CDC is an active participant in the Biological Threat Characterization Program (BTCP) which is a component center of the National Biodefense Analysis and Countermeasures Centers (NBACC) within DHS. A number of Federal agencies participate in this program including the FBI, CIA and DoD. BTCP has been tasked to provide bi-annual risk assessments for biological threat agents of concern. CDC subject matter experts are providing technical input to this process and will participate in the review of the final results.

Global Disease Detection

CDC is renowned as an international public health agency. Medical doctors, researchers, and epidemiologists from around the world contact CDC for advice on the evaluation and diagnosis of patients feared to have bioterrorism-associated or emerging infectious diseases. CDC staff are available twenty four hours a day, seven days a week to provide telephone and on-line consultations.

The Global Disease Detection initiative aims to recognize infectious disease outbreaks faster, to improve the ability to control and prevent outbreaks, and to detect emerging microbial threats. CDC will continue implementing a comprehensive system of surveillance by expanding the Emerging Infections Program and the Field Epidemiology and Laboratory Training Program. This network is a phased approach that requires ongoing support for existing country/regional platforms while bringing a high level of focus and attention to develop new sites. An effective network will have a strategic presence across the globe with an information technology and laboratory infrastructure that would allow for the broadest possible detection and response capacities before a significant event occurs. Additional activities include improving early warning systems; researching new viral strains; aiding in collaborations with multinational organizations; and augmenting surveillance.

Recently CDC experts have assisted in ruling-out smallpox in a patient in Africa, and in providing injury checklists to help evaluate victims of the London terrorist bomb attacks.

CDC also has provided direct, in-country technical and operational support to large-scale international activities, such as the 2004 Summer Olympics in Athens, Greece.

RESPONSE CAPACITY
CDC is unique in its ability to rapidly mobilize pharmaceuticals and medical supplies to anywhere in the country within a 12 hour window from the decision to deploy these assets. In addition, our agency can bring to bear its formidable arsenal of scientific knowledge and subject matter expertise to assist in responding to and containing public health emergencies. Our goal is to increase this capacity even more with a priority focus on building response capacity at the state and local levels.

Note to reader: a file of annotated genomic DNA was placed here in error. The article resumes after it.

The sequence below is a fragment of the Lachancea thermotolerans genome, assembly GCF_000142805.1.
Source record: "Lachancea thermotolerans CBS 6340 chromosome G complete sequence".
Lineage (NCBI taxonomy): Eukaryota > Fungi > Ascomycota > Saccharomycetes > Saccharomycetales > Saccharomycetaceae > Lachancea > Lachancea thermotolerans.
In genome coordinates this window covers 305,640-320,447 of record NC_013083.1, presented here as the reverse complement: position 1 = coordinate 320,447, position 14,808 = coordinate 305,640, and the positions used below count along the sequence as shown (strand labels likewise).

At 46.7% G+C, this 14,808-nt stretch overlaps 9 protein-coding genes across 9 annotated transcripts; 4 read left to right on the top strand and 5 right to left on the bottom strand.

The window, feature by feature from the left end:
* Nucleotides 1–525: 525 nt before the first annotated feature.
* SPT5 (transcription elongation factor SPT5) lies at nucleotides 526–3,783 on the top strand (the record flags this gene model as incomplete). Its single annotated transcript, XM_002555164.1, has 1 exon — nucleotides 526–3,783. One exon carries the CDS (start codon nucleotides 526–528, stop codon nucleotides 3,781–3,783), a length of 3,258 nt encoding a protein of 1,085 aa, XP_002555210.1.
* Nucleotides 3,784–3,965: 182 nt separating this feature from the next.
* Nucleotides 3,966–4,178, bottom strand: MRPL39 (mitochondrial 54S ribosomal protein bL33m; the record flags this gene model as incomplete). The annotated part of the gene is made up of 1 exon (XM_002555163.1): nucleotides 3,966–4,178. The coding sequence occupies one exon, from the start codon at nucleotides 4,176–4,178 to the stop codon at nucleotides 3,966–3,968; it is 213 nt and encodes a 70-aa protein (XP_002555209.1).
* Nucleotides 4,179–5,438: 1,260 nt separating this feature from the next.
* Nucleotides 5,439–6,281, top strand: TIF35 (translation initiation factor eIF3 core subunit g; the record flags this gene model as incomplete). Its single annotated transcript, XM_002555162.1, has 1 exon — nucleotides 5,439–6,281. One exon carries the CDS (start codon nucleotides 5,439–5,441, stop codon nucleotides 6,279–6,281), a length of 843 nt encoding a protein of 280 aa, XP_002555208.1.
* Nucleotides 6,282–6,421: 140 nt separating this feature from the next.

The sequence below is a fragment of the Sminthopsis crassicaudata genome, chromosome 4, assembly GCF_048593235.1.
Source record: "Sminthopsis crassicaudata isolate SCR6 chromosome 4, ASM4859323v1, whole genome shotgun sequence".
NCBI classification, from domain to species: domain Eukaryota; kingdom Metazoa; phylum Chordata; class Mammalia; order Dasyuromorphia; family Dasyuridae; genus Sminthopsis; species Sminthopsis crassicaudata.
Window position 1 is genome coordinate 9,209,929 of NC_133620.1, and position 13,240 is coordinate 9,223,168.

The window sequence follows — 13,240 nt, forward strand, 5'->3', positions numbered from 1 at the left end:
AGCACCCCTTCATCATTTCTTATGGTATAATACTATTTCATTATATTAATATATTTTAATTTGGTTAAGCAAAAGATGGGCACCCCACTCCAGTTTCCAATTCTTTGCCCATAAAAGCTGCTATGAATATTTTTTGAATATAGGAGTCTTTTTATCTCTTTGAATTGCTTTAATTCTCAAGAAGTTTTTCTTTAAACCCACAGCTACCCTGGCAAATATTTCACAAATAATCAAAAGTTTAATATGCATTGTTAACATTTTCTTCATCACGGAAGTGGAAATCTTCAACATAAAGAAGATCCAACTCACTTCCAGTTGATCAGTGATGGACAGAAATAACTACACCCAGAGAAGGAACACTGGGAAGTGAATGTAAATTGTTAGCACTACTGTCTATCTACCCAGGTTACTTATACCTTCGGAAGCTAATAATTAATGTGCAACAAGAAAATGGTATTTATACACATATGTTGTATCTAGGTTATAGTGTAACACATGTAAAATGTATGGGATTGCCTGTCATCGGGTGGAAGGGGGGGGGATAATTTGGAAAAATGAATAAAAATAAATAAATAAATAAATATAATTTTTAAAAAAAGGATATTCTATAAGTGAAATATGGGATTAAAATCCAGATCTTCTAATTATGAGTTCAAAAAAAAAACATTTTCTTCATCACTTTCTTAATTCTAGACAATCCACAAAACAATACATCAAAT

Preparedness and health security are a shared Federal, state and local responsibility. NIH is leading the way in the development of new medical countermeasures to threats we face. HHS has completed contract awards for the acquisition by the Strategic National Stockpile (SNS) of several new countermeasures, including the next-generation anthrax vaccine, under Project BioShield. CDC, meanwhile, is working closely with state and local health departments, federal agencies and departments including FDA, HRSA, DoD and other key stakeholders to create a seamless response network to ensure that these countermeasures can be delivered in a timely and effective fashion.

We have accomplished much but there is much more to be done. We continually explore options to strengthen the dispensing of countermeasures to save as many lives as possible in those first critical hours or days of a major emergency. HHS is working in concert with partners and stakeholders to advance the best strategies to ensure medical countermeasures are readily available to protect individuals in the event of a terrorist attack or naturally occurring health problem.

Cities Readiness Initiative

CRI is a multi-agency initiative spearheaded by HHS and DHS. Other participating agencies include DOJ, FBI, VA and the United States Postal Service. The intent of the Cities Readiness Initiative (CRI) pilot is to build capacity for catastrophic public health emergency response in densely populated areas. Specifically, the Cities Readiness Initiative is designed to significantly improve the operational capability of 21 large metropolitan areas to receive, distribute and dispense SNS assets. Each designated city should be able, in the wake of a bioterrorism event for which antibiotics are an appropriate countermeasure, to provide such prophylaxis to the known and potentially affected population within 48 hours of the time of the decision to do so.